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Local filmmakers fund documentary with newest form of philanthropy

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A borrowed mini-van and rations of peanut butter and rice were enough to start Dan Susman and Andrew Monbouquette on their months-long roadtrip filming urban agriculture around the United States. It’s taking a little more than that to turn the documentary dreams of these two Omahans into the reality of Growing Cities: A Film about Urban Farming in America.

The Growing Cities dream began for then-college students Susman, 24, and Monbouquette, 24, during their winter breaks from Dartmouth and Willamette in 2010. A student of ecology and environmental studies and a lifelong gardener, Susman was talking about visiting farms to expand his personal knowledge of urban agriculture. Monbouquette, majoring in rhetoric and media studies, saw the journey as an opportunity to make a film. With this convenient crossroads of passions, the childhood friends decided to document the explosion of a movement where growing anything from a tomato plant on a patio to a chicken on a city rooftop is considered farming. “Film is a powerful tool,” Susman said, “and there’s no other documentary out there about the growth of urban agriculture on a national scale.”

In January 2011, Susman and Monbouquette began lining up farms to visit around the country. “We did leave some room in case someone was like, ‘Oh you guys should check out this other place while you’re out here,’” Susman said. “And there was a lot of that.” No doubt that’s how they managed to film over 80 farms in 15 states over the course of three months.

Monbouquette’s mother, Wendy, donated the family van for their use, and grants from Dartmouth as well as individual investments from family and friends funded the roadtrip. Susman and Monbouquette, with friend Brent Lubbert wearing the hat of production manager, took off for Denver with film equipment and a significant stash of rice and peanut butter. “It was a combination of bringing our own supplies and living off the land,” Susman said. “We were doing bare bones.”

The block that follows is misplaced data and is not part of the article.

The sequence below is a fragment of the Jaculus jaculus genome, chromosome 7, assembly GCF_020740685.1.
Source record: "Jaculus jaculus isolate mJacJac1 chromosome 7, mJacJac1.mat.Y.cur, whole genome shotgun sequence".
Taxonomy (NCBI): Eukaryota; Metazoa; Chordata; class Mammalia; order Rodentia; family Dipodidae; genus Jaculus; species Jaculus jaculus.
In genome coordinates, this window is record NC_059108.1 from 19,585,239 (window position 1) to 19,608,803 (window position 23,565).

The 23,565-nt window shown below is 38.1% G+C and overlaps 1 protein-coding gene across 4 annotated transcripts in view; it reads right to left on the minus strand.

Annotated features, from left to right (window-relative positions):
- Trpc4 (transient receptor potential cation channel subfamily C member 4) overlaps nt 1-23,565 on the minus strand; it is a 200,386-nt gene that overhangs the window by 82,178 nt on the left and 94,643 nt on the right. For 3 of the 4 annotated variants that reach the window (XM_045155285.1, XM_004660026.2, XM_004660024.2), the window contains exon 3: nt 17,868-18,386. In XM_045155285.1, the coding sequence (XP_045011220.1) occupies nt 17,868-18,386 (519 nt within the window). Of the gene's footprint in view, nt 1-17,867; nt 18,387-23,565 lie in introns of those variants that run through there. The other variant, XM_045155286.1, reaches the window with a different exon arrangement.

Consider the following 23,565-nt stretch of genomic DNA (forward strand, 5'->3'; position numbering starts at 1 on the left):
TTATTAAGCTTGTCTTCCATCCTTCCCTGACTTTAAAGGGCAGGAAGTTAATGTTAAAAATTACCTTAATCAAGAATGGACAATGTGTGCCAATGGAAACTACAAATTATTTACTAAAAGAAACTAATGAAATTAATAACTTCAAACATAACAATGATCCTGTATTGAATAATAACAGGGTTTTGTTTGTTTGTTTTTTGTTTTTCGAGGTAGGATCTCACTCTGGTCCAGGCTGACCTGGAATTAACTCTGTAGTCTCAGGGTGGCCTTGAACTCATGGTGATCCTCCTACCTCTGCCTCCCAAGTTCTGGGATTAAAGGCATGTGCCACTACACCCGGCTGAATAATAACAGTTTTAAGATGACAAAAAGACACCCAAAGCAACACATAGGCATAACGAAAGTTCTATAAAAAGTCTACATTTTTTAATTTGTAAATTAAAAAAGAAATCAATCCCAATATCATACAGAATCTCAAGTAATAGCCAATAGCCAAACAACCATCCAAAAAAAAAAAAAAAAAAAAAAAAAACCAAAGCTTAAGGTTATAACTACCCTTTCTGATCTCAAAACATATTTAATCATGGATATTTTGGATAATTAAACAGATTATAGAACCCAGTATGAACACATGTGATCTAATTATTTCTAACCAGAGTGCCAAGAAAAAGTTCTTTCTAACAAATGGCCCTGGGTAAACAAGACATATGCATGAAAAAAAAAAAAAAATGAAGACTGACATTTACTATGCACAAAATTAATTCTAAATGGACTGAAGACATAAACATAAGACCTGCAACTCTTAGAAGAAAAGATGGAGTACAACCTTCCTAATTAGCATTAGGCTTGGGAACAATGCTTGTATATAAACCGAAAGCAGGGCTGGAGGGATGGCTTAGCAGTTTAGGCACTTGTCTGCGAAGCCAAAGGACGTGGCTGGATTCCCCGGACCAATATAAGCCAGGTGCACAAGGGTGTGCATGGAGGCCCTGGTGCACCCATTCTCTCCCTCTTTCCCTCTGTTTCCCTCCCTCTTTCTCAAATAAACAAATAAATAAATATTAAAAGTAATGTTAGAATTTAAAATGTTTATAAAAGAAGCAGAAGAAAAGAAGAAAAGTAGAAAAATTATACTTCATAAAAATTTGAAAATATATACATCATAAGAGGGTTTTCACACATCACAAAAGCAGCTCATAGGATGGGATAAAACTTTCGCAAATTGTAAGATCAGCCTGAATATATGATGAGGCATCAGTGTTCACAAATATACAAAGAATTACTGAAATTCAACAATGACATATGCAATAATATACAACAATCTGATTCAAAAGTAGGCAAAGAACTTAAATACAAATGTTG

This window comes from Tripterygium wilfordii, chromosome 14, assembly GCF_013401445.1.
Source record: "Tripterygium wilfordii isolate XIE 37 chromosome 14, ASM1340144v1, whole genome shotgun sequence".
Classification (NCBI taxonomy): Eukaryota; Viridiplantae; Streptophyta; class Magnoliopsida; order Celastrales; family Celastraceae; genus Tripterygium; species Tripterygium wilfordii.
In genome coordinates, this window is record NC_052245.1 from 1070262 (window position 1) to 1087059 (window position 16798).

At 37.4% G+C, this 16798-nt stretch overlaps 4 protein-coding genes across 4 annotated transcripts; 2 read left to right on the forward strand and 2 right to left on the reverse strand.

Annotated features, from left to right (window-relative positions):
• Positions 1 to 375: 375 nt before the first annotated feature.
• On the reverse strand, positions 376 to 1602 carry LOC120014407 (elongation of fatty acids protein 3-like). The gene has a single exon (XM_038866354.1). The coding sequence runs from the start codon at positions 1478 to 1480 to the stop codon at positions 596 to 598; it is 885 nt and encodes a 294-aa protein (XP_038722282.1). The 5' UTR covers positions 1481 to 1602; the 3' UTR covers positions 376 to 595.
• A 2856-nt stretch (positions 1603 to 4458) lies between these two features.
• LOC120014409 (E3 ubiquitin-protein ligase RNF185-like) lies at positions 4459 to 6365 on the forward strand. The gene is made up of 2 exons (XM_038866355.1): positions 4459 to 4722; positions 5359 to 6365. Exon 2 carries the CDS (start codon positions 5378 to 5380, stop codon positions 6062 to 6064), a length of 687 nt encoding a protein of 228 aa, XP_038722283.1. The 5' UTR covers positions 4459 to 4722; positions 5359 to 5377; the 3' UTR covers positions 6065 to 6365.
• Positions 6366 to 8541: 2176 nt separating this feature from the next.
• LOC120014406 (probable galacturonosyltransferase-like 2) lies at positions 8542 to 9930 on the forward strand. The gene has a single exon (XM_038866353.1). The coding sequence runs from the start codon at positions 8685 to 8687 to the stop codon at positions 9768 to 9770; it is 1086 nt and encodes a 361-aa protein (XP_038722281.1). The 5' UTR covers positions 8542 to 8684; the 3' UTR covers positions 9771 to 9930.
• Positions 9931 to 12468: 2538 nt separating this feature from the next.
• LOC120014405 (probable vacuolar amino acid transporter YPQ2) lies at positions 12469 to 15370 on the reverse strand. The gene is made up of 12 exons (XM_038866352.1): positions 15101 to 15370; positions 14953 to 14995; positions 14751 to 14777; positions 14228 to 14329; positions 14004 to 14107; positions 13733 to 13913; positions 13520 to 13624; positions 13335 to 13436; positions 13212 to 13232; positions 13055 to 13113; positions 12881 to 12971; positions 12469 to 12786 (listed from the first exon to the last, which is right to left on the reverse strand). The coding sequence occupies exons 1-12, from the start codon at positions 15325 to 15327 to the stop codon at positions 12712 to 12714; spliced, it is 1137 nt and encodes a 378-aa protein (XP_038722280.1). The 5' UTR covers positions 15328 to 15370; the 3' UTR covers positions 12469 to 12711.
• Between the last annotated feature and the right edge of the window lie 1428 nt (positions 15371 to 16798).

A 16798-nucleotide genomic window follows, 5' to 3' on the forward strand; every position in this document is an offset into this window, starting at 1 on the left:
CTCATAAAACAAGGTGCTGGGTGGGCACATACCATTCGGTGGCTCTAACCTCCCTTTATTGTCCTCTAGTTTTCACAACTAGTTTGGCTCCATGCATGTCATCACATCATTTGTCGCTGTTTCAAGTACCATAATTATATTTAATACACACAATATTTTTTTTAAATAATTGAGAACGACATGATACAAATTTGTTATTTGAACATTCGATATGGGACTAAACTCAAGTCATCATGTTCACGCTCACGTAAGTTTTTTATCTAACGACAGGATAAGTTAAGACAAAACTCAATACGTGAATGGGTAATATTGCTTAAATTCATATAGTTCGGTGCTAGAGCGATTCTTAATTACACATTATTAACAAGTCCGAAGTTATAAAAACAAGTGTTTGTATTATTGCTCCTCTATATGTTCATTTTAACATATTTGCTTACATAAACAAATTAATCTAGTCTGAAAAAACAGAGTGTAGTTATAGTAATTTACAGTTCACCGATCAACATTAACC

From the beginning of May 2011 to the end of August, the trio couchsurfed with friends, family, and strangers through Nebraska, Colorado, California, Oregon, Washington, Iowa, Wisconsin, Illinois, Michigan, New York, Pennsylvania, Washington D.C., Georgia, Alabama, Louisiana, and Texas. September found them in San Francisco transcribing over 140 hours of footage. By November, they were back in their hometown of Omaha to organize the production of Growing Cities: A Film about Urban Farming in America.

Any number of agendas can come up in connection with urban agriculture, and the filmmakers learned that each farmer approaches the concept in a unique way. Susman recalled one particularly passionate individual. “Malik Yakini, from the Detroit Black Community Food Security Network. He knew about food, he knew about politics, he knew about race relations. Sort of intimidating at first, but so open and welcoming.”

“Then you had someone like Tree in San Francisco,” Monbouquette remembered. “You go from a justice activist to this ’60s hippie who’s so laid back. And then there was Turner in New Orleans, teaching kids in the Ninth Ward about food justice.”